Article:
May 25, 2008

After the loving


In this blog which I may have already published, it may appear to be similar to another blog post. The big difference here is the addition of some real Japanese script - all 3 scripts, moji, heiroglyphs, ideographs, kanji, hiragana, katakana, romaji etc. but I added some moji to the mix in this the 91st edition of my JPPGG©to help my fellow Japanese language learners .


Japanese Plug and Play Ghetto Grammar #109
JPPGG #109 - Three Ways of Saying, '...After... verb(ing') in Japanese.

After, After, and hopefully, happy ever... After...
There are 3 easy ways to say after or "after verbing” in Japanese -

1. verb (base TE) + KARA verb (base て) + から
2. verb (base TA) + ATO DE verb (base た) + あとで 後 = (あと)
3. verb (base TA) + NOCHI NI verb (base た) + のち に 後 = あと(ato),
or 後= のち に (nochi ni)

By themselves KARA (から), ATO DE (あとで) and NOCHI NI (のちに) indicate the English term "after". Put verbs in base TE then add kara to create phrases of doing something after doing something else. Put verbs in base TA then add either ato de or nochi ni to create sentences or phrases that tell us what will happen after we verb.

***So how do I plug and play? Let me explain: First go learn as many verbs as you can and even a couple of nouns if you like, but ghetto grammar or JPPGG consists mainly of knowing how to manipulate verbs. Before you can manupulate verbs you need to memorize the word and also know how to pronounce it correctly. What are you talking about when you say plug and play Japanese Grammar? Preposterous! Its real simple. Japanese Plug and Play Ghetto Grammar works like this:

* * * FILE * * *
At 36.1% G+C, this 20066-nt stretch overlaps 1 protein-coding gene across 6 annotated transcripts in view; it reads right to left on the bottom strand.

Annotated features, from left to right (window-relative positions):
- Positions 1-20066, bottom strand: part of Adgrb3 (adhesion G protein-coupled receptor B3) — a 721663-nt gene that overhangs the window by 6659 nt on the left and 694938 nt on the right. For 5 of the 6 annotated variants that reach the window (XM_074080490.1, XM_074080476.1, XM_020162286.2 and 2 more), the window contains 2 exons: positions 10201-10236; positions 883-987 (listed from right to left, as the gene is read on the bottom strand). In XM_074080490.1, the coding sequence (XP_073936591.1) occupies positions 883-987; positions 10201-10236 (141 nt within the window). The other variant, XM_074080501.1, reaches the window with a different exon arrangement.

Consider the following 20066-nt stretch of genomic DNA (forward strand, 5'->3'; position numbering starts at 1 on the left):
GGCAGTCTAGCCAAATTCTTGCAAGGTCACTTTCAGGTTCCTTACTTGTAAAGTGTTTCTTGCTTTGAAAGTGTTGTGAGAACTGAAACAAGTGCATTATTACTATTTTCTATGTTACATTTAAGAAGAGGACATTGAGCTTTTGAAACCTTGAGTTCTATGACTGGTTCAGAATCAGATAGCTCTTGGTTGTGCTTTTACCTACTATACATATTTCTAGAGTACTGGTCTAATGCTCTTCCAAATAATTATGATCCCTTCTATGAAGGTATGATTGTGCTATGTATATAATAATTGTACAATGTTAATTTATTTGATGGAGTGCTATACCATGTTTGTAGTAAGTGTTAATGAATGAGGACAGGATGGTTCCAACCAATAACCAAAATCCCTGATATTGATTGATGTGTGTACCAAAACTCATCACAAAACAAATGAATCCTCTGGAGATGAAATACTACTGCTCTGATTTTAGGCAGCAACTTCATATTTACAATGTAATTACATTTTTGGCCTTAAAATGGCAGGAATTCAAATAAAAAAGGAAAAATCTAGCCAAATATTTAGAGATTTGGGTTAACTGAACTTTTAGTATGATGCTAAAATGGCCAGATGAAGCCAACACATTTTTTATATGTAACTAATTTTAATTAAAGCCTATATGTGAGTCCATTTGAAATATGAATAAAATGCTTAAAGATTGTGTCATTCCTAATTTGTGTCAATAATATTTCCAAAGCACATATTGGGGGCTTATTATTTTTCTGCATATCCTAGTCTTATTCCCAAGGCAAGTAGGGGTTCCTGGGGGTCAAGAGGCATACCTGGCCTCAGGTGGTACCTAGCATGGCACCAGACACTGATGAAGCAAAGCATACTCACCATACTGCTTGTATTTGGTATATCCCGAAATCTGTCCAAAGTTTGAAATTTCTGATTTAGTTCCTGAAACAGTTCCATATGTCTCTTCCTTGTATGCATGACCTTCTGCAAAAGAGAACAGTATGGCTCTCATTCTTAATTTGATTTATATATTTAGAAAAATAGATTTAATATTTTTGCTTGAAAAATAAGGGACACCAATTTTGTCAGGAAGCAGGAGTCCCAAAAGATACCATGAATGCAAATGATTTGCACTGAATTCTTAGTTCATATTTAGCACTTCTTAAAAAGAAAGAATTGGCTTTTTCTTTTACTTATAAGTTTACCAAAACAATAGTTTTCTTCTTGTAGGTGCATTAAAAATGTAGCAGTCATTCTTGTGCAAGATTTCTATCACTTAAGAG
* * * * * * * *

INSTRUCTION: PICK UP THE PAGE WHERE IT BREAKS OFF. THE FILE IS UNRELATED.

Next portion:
1. Study hard your vocabulary, or list of Japanese words,
a. Set a goal to memorize 15 new words every two days. This is my best recommendation for learning to speak in Japanese as quickly as humanly possible.
b. Drill and kill your tango lists. ( I have plenty of vocabulary lists or tango lists for you to study, print out or do what you... at http://squidoo.com/japanesevocabulary.)

2. Memorize all types of Japanese words and phrases. For the purposes of being able to start speaking Japanese fast, you are going to have to pay particular attention to verbs. This is what I would suggest. Start learning as many basic verbs as you can, and keep them tucked away under your belt, memorized and ready to go so that we can use them effectively to communicate later in Japanese. We can construct almost any type of meaningful communication as long as we know a few key Japanese verbs. ( Find the fiirst 100 essential Japanese vocabulary words here at http://squidoo.com/essentialjapanesewords)

3. Take your solidly retained, and newly memorized verbs from your tango lists and start plugging them into the JPPGG system or the Ghetto Grammar Constructions found in lessons 77 - 119).

To see the full index of JPPGG grammar construction pages go to http://squidoo.com/ghettogrammar107 or just ghettogrammar to start your plugging.